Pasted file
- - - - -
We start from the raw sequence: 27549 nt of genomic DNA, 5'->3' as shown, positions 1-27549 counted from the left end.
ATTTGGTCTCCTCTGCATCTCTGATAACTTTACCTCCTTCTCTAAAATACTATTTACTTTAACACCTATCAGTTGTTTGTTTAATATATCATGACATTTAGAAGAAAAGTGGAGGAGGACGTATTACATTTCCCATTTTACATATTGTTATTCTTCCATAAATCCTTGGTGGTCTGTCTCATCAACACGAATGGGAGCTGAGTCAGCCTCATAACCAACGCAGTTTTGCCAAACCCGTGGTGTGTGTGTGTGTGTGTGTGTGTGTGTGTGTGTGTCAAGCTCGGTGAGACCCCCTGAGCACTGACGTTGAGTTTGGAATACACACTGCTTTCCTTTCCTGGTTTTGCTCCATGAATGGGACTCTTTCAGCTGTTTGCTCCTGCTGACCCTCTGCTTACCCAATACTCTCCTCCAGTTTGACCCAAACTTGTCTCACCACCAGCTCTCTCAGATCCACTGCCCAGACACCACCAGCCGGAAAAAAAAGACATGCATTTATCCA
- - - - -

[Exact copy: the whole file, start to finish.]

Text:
We start from the raw sequence: 27549 nt of genomic DNA, 5'->3' as shown, positions 1-27549 counted from the left end.
ATTTGGTCTCCTCTGCATCTCTGATAACTTTACCTCCTTCTCTAAAATACTATTTACTTTAACACCTATCAGTTGTTTGTTTAATATATCATGACATTTAGAAGAAAAGTGGAGGAGGACGTATTACATTTCCCATTTTACATATTGTTATTCTTCCATAAATCCTTGGTGGTCTGTCTCATCAACACGAATGGGAGCTGAGTCAGCCTCATAACCAACGCAGTTTTGCCAAACCCGTGGTGTGTGTGTGTGTGTGTGTGTGTGTGTGTGTGTGTCAAGCTCGGTGAGACCCCCTGAGCACTGACGTTGAGTTTGGAATACACACTGCTTTCCTTTCCTGGTTTTGCTCCATGAATGGGACTCTTTCAGCTGTTTGCTCCTGCTGACCCTCTGCTTACCCAATACTCTCCTCCAGTTTGACCCAAACTTGTCTCACCACCAGCTCTCTCAGATCCACTGCCCAGACACCACCAGCCGGAAAAAAAAGACATGCATTTATCCA